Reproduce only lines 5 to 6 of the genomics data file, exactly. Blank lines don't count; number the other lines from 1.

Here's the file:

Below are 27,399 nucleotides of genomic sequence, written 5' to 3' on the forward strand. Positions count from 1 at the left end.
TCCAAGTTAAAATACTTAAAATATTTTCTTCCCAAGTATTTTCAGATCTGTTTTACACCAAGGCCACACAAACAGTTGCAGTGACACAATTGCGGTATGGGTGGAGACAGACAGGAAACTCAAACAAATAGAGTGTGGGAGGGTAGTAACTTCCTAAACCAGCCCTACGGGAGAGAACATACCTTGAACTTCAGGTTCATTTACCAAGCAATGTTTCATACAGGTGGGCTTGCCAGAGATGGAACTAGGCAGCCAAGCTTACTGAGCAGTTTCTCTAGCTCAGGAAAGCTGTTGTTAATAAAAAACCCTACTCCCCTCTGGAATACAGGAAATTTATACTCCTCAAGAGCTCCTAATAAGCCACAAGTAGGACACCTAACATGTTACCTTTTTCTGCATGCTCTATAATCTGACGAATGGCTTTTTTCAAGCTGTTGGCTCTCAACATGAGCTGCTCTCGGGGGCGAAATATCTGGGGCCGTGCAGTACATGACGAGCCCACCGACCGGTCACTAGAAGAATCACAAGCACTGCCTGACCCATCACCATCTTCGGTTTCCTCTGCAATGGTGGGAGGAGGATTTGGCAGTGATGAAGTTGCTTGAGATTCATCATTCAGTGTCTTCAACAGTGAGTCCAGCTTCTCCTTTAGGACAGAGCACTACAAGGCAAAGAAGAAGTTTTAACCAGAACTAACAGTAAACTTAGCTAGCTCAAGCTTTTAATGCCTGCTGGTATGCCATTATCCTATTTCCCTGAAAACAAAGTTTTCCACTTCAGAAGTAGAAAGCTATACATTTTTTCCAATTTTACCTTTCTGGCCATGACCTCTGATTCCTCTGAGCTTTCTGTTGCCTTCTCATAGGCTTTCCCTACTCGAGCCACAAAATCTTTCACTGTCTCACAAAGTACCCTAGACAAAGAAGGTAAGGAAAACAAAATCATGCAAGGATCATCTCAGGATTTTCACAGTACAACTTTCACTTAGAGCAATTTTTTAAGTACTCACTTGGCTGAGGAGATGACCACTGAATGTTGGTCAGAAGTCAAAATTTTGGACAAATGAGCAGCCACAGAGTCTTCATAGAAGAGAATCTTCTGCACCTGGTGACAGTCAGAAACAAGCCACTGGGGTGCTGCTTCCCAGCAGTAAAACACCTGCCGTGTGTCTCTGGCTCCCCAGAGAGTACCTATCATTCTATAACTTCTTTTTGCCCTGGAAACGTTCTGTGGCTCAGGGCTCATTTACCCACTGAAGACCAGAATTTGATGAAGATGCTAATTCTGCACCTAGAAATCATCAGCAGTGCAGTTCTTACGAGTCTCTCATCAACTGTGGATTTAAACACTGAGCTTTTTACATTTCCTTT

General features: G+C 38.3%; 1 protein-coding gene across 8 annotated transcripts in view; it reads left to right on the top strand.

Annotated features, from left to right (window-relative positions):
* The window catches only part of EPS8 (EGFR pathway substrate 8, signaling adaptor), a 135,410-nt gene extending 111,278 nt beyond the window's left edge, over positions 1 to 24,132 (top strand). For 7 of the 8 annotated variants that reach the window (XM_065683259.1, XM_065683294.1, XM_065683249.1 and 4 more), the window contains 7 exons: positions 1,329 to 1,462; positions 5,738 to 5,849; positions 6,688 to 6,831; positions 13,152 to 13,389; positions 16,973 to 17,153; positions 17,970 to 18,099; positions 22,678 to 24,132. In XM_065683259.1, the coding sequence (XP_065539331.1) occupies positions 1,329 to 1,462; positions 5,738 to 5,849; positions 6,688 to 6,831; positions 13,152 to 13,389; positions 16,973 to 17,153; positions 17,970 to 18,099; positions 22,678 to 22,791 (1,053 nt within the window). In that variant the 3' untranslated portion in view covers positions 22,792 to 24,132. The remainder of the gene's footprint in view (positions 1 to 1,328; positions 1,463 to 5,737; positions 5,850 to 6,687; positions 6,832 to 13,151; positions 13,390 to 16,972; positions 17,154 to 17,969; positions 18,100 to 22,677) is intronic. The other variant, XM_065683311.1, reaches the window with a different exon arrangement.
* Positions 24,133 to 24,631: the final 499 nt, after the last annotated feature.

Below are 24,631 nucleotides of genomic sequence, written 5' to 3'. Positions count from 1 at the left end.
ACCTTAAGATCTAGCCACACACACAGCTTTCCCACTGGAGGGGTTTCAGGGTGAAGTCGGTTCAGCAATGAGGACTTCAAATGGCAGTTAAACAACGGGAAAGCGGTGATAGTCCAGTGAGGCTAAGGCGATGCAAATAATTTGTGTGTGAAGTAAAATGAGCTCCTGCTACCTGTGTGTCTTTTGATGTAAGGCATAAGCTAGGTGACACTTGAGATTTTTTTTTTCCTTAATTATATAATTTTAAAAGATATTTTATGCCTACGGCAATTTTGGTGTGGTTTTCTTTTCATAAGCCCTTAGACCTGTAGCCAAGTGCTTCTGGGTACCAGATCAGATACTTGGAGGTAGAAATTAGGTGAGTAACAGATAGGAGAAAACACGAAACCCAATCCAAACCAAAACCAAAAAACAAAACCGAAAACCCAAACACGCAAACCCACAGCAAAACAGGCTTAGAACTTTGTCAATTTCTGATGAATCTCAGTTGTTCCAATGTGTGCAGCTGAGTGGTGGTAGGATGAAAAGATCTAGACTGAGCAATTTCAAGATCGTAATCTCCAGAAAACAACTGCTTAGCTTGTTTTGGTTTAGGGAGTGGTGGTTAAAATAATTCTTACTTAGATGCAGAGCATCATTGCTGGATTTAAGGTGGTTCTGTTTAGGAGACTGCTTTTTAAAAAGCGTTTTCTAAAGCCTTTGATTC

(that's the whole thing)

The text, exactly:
* The window catches only part of EPS8 (EGFR pathway substrate 8, signaling adaptor), a 135,410-nt gene extending 111,278 nt beyond the window's left edge, over positions 1 to 24,132 (top strand). For 7 of the 8 annotated variants that reach the window (XM_065683259.1, XM_065683294.1, XM_065683249.1 and 4 more), the window contains 7 exons: positions 1,329 to 1,462; positions 5,738 to 5,849; positions 6,688 to 6,831; positions 13,152 to 13,389; positions 16,973 to 17,153; positions 17,970 to 18,099; positions 22,678 to 24,132. In XM_065683259.1, the coding sequence (XP_065539331.1) occupies positions 1,329 to 1,462; positions 5,738 to 5,849; positions 6,688 to 6,831; positions 13,152 to 13,389; positions 16,973 to 17,153; positions 17,970 to 18,099; positions 22,678 to 22,791 (1,053 nt within the window). In that variant the 3' untranslated portion in view covers positions 22,792 to 24,132. The remainder of the gene's footprint in view (positions 1 to 1,328; positions 1,463 to 5,737; positions 5,850 to 6,687; positions 6,832 to 13,151; positions 13,390 to 16,972; positions 17,154 to 17,969; positions 18,100 to 22,677) is intronic. The other variant, XM_065683311.1, reaches the window with a different exon arrangement.
* Positions 24,133 to 24,631: the final 499 nt, after the last annotated feature.